Since MA incentives are based on the output of the panels and State & Federal credits must be SRCC rated to quality, it makes the most sense to buy pre-made SRCC rated solar panels. If from that company, after federal & state incentives each 4x8 panel (30+ year panels, aluminum frame, special glass, copper, special coated fins, and condensation removing device) would be $24 each panel then you'd need the mounts (which you'd get get 30% federal tax credit on). So, figure about $40-$50 a panel in the end and 30% off everything else because now you're using SRCC rated panels. I recommend the Flat panel style, not evacuated tubes.

    The rest I personally prefer a kit. You have to handle overheating (which is much less a problem with FP). Have a means to fill and drain, design it so you can shut off & isolate the motor for replacement, prevent backflow, prevent thermosiphoning at night, I enjoyed the kit as all I had to do was run the pipe. My friend did a DIY system (evacuated tubes) and hasn't had as much luck as other DIY have posted (probably because he went with evacuated tubes). He's ended up three times where his system overheated and dumped steaming glycol all over his basement (twice because of a power failure), and his tank overheated and dumped steaming water all over his basement once when he left for a few days. I would stick with flat panels.
  9. GaryGary

    GaryGary Feeling the Heat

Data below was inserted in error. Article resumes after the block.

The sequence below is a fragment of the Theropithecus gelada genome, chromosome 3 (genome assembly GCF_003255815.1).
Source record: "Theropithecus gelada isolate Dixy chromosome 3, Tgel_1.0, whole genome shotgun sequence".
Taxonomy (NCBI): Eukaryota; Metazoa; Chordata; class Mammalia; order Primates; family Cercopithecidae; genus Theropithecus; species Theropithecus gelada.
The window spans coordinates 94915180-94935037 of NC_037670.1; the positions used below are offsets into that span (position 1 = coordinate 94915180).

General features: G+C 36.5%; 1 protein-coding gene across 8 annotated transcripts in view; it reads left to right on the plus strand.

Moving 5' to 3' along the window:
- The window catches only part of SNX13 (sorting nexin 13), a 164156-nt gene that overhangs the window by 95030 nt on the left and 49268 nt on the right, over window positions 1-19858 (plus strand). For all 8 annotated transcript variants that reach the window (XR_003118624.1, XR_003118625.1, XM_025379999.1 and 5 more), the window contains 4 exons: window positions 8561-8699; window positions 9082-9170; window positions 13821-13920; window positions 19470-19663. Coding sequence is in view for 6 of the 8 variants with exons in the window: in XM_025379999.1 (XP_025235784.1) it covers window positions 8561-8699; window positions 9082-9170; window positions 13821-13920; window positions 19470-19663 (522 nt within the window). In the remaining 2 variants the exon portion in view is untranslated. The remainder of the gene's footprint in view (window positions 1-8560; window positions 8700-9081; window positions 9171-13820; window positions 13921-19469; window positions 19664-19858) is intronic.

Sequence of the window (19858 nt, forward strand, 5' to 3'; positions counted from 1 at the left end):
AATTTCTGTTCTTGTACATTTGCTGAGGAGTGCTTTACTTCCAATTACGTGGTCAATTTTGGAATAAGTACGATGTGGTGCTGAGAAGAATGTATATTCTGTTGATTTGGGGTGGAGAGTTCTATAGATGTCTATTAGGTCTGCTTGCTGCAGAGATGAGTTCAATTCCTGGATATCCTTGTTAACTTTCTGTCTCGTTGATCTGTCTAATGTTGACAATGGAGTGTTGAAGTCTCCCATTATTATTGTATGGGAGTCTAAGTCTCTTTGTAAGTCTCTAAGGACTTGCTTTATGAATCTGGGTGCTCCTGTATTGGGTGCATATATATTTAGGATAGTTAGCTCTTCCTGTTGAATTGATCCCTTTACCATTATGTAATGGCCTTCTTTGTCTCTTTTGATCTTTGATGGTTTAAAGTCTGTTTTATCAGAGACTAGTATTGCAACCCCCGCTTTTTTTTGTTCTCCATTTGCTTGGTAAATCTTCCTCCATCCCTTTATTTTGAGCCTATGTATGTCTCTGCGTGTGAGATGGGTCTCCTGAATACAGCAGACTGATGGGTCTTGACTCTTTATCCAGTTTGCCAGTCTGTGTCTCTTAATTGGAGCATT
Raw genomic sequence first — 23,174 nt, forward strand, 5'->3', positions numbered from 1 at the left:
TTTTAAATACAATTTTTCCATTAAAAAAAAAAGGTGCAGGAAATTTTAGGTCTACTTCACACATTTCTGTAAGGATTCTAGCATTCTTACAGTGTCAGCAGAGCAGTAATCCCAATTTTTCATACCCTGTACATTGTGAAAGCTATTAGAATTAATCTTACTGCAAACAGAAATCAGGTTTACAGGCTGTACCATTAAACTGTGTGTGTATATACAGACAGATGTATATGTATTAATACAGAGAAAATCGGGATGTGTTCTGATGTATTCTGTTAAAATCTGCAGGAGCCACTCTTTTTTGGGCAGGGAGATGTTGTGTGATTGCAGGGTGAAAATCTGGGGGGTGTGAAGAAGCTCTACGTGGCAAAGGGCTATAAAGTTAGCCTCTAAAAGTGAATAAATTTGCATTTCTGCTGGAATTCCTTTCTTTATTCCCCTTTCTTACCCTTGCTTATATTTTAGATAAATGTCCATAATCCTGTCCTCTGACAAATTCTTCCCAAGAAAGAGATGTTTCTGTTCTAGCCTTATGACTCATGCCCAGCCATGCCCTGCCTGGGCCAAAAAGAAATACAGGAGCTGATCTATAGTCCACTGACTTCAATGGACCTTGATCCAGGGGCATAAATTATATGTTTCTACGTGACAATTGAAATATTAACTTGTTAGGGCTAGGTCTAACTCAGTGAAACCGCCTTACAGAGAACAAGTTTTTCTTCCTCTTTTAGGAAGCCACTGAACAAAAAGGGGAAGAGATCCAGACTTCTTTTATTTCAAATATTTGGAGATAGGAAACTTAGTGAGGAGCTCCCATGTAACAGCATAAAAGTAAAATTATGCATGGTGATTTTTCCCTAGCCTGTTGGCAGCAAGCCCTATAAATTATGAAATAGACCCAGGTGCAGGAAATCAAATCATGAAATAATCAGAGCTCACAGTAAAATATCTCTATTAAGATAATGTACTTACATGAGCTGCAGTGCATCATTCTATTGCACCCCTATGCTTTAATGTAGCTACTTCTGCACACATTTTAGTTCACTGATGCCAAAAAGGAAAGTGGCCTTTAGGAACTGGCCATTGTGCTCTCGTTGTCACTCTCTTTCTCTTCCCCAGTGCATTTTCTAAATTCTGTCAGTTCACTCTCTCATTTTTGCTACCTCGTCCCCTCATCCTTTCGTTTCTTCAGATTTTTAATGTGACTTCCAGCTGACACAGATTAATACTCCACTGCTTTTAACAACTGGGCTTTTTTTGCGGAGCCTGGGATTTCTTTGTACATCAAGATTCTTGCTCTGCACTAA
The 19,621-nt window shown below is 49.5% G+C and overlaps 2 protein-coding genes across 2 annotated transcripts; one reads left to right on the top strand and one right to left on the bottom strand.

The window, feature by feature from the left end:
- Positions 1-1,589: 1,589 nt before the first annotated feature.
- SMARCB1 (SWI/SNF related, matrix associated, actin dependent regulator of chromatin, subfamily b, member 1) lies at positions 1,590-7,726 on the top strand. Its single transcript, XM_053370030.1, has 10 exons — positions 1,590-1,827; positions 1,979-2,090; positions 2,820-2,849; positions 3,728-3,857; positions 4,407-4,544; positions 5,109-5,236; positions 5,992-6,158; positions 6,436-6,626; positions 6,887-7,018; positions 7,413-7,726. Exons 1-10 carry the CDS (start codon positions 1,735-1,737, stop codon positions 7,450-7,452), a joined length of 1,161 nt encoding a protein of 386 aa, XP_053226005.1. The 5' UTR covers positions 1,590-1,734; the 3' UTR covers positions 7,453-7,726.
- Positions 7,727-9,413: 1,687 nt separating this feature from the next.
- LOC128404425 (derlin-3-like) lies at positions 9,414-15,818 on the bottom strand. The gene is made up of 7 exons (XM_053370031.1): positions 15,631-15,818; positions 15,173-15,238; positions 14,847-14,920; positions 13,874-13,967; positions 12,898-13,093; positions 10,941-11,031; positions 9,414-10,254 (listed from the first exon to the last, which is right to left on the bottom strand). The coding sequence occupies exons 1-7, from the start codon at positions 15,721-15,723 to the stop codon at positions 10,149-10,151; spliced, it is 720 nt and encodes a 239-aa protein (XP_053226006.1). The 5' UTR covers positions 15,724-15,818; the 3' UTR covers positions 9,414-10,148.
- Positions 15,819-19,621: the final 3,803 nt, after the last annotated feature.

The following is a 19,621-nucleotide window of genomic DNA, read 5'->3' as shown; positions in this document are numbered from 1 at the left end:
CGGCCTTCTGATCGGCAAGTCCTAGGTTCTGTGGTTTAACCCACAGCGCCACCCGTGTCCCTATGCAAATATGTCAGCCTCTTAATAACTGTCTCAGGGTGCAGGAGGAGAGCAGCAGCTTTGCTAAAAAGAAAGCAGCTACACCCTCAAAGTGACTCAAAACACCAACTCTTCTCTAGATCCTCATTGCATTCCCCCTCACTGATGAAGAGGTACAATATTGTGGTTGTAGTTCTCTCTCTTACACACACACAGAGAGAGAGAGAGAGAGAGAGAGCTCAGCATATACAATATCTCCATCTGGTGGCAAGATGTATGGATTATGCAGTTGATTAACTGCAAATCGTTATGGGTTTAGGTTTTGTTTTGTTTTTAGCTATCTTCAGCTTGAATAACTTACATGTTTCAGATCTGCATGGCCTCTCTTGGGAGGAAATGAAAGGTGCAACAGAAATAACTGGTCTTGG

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    SW Montana
    Hi,
    So, the incentives in MA bring the price for a solar collector from about $800 per collector down to $40 a collector? That is one sweet deal -- or am I reading that wrong? That would certainly be a good argument for going with commercial collectors.

    You made the case for closed loop glycol kit systems -- I'll make the case for A full DIY drain back system:

    This is the drain back design I use: http://www.builditsolar.com/Experimental/PEXColDHW/Overview.htm and the newer version that does space and water heating: http://www.builditsolar.com/Projects/SpaceHeating/DHWplusSpace/Main.htm
    These systems are full DIY (not kits), and lots of people have built them for around $1000 (before rebates) -- some of the documented here: http://www.builditsolar.com/Projects/WaterHeating/water_heating.htm#Example1KSystems

    - The drain backs of this type are simpler and less expensive and have fewer components than closed loop systems (no expansion tank, PRTs, or fill valves).

    - If the plumbing for the drain back is installed correctly (with all lines sloping toward the storage tank), they are essentially maintenance free and provide bombproof freeze protection. The closed loop systems required yearly checks on the antifreeze and replacement if it has degraded. If you don't do the checks, and the antifreeze goes bad, it can damage the system in a couple ways.

    - Drain backs are less susceptible to overheating in that the controllers allow a maximum tank temperature to be set, and once that temperature is reached, the pump is shut down and the collector drains back to the tank. The collector is subjected to high temperatures, but it should be built to take these temperatures. With glycol systems, there is always antifreeze in the collector, and when that antifreeze heats beyond a point 1) the antifreeze can degrade from the high temperatures, and 2) the pressure/temperature relief valve can vent and make big green puddles.

    - Given that its inexpensive to add some additional collector area and tank capacity, its easy to oversize the systems and get a better yearly solar fraction. It only costs about $6 per sqft to add collector area and a bit over $1 per gallon to add tank capacity, it cheap to add another 30 sqft or more to get better winter performance.